End-users – what upsets them and what makes them happy?
- Written by Gerry Sweeney
- on Jul 28, 2015
If you run an ITSM operation and your users seem unhappy, you’re not alone. As I discussed last time, a recent Aberdeen Group report,Embracing 21st Century ITSM, documents research showing that 25% of users were dissatisfied, 6% extremely so, with the IT service they received.
The researchers delved into the causes of this dissatisfaction. As shown in the graph, the top complaint – from 23% of respondents – was that IT support is too strictly process based. Other problems included a feeling that it is hard to connect with IT support, that support systems are archaic, and that support staff are unresponsive. Aberdeen points out that many of these problems are clearly explained by traditional ITSM approaches.
My observation is that typically these systems are driven by a process centric approach and have lost sight of the customer experience. They rely on users filling in forms that often seem unnecessarily bureaucratic, and then give them very little back in return. Traditional tools have not evolved to embrace new customer behavior and expectations driven by experiences with consumer Apps. There is no chance to discuss your issue or collaborate in any other way – you just have to take what you’re given. They have failed to engage customers which is resulting in increasing dissatisfaction.
These systems don’t make life easy for the service desk team either. Quite probably, users’ complaints of unresponsiveness on the part of support staff are actually a reflection on the systems rather than the staff. Too often, ITSM solutions fail to shield your staff from the complexity of the ITSM lifecycle, make it difficult to find knowledge and expertise and don’t facilitate effective teamwork and communication, requiring analysts to step out of the support environment to communicate, resulting in valuable tribal knowledge staying in an ‘inbox’ and inaccessible by others. Not only is this frustrating and inefficient more worryingly it is often the limiting factor in the drive to increase customer satisfaction.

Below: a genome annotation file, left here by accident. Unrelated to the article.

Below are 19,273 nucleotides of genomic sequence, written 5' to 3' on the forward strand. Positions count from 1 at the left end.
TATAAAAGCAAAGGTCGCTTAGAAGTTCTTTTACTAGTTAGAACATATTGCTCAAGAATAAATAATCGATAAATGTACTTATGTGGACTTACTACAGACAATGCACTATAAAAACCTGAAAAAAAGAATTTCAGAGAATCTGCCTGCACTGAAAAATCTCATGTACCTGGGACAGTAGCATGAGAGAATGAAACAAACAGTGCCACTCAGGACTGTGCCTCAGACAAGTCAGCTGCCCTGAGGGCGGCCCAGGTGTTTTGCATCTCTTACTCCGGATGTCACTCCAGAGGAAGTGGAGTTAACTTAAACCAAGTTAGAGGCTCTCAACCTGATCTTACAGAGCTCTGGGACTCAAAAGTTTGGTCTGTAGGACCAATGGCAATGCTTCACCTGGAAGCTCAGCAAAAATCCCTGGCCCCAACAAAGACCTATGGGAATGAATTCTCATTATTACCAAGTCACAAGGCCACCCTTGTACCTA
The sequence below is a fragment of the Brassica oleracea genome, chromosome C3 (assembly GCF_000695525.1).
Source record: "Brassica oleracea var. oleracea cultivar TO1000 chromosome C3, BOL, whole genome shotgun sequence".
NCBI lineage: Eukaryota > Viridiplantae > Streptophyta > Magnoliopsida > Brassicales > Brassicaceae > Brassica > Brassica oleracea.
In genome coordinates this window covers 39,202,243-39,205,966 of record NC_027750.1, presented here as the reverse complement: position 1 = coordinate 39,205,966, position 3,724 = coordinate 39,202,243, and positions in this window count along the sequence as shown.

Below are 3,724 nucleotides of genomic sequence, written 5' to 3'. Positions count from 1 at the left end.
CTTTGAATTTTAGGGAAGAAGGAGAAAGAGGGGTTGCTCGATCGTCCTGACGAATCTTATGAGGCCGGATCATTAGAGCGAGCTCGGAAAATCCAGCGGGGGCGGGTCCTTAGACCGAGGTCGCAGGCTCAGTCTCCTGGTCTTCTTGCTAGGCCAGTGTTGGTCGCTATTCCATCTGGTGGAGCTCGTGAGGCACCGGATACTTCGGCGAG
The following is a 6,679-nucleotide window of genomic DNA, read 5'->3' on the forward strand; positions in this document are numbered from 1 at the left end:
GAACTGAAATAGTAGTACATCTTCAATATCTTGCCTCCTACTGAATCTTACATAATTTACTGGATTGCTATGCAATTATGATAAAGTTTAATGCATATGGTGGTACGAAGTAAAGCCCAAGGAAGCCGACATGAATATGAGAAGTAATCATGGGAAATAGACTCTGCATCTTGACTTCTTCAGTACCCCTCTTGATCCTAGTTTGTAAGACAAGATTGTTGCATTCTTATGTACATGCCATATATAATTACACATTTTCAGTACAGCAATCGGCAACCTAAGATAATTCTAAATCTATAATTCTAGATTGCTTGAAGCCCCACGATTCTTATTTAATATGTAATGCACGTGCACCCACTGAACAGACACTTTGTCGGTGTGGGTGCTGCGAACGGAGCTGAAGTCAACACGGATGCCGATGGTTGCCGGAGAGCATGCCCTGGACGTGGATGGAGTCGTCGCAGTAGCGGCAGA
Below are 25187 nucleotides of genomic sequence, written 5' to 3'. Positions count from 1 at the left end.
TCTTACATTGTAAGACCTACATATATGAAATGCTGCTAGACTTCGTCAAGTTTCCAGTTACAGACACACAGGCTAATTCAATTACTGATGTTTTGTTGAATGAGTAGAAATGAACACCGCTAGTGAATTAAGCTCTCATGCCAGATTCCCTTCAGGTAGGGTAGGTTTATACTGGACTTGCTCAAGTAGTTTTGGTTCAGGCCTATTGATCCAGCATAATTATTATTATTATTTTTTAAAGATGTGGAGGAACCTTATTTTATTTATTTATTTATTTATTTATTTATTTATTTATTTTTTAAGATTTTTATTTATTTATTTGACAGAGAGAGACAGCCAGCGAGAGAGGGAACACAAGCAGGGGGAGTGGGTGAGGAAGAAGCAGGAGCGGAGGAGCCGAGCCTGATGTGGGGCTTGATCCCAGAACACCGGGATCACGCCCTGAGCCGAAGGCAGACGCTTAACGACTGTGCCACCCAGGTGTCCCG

At first sight, this is rather a depressing line of thought, but from the ITSM manager’s point of view it could be seen as a positive. There is a real opportunity to revolutionize the customer experience by addressing the underlying problem and moving to a more collaborative approach with customers and collaborative working practices within the team delivering and supporting IT services.
Greater efficiency and productivity gains result in lower costs. Innovative working practices, underpinned by a familiar, modern, socially influenced service desk application jointly drive better outcomes and enhanced service desk analyst motivation. In a future post I’ll look more closely at the benefits Aberdeen found that best-in-class ITSM functions gain from using this approach.
The report looks at best practice to find out how it’s possible to do this in practical terms. That’s the aspect I’ll cover next time.